Frankly, it’s rare that the whole is greater than the sum of its parts. When those parts contain members of Woods and Vivian Girls, your expectations are high. But the newest record from The Babies, easily made our Top Ten Albums of 2012, because it’s “parts” created a record that exceeded the lofty expectations that had been placed upon it. After their first full length album on Shrimper Records, a demos EP on New Images, and scores of singles on U.S. and international record labels, The Babies second album, Our House On The Hill is their Woodsist Records debut and the first with new bassist, Brian Schleyer.
While the band was originally conceived as a side-project outlet for Kevin Morby (Woods) and Cassie Ramone (Vivian Girls) to trade song ideas and play house parties, 2011 saw the project grow into a full time affair. The band spent much of the year touring the U.S. and abroad, all the while writing new material, both in their home of Brooklyn and during a two-month break in Los Angeles.
In February 2012, the band swapped their usual environs of Brooklyn’s Rear House recording studio and spent two weeks in Los Angeles working with Producer Rob Barbato (Darker My Love, The Fall, Cass McCombs). The increased time and focus allowed them to explore musical directions only hinted at on their first album. Thus, Our House On The Hill features hushed dirges, melancholic traveling odes and squealing rave-ups, all made cohesive by Kevin and Cassie’s captivating songwriting and lyrical themes. The album embodies what was great about 60′s surf/garage rock, while adding a complexity and depth that would make Steve Malkmus (or John Waite) drool.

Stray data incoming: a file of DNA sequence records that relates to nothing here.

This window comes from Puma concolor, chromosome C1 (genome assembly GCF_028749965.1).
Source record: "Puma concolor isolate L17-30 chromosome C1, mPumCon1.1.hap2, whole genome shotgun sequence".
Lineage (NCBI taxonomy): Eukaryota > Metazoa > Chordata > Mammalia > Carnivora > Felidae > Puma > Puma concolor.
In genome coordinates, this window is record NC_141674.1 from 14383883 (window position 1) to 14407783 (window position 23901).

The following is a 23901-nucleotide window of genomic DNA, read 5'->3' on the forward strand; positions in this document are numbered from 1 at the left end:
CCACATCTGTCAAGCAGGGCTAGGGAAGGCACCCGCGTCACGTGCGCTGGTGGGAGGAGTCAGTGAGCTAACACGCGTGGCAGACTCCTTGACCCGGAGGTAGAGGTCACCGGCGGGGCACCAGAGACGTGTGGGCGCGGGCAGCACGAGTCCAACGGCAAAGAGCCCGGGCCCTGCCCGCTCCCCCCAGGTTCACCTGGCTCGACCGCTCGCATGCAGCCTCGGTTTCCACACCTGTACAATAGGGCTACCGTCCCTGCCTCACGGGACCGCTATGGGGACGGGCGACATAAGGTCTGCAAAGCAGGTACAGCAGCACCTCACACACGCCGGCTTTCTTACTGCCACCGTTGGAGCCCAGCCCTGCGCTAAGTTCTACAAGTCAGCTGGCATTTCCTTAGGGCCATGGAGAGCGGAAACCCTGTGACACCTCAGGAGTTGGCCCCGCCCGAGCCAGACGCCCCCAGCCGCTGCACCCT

Todd talked to Cassie about the evolution of the bands sound and the travails of touring endlessly.
Todd: Alright, you’re four years into this band now. How has the process of writing and recording changed for you, as a group?
Cassie: At first our whole thing was really casual, an excuse to hang out and jam and play some shows. It’s a little more serious now.
Todd: Were there things that you were trying to achieve artistically or sonically that were different than the first album?
Cassie: Generally I think we wanted an album that was more cohesive. Our first record was recorded over two years in little spurts, and we wanted to do basically the opposite – get it done in a few weeks and spend all our time there working on it.
Todd: How much did working with Rob Barbato impact the sound of the record? Did he get involved in song structure, which amps you were using or was he there purely to record the music?
Cassie: He definitely filled the “producer” role. We did all the song structuring ourselves, but he had a lot of ideas that ended up strengthening the songs – like tweaking a bass line, adding a harmony or a piano flourish. Without his help I don’t think the songs would have been as good on record. He also had a lot to do with the amps and effects pedals we used, but ultimately it was up to our own tastes whether we liked it or not. For example, I wanted my guitar tone to sound very similar to the way it is live, and I think Rob made it sound that way but better.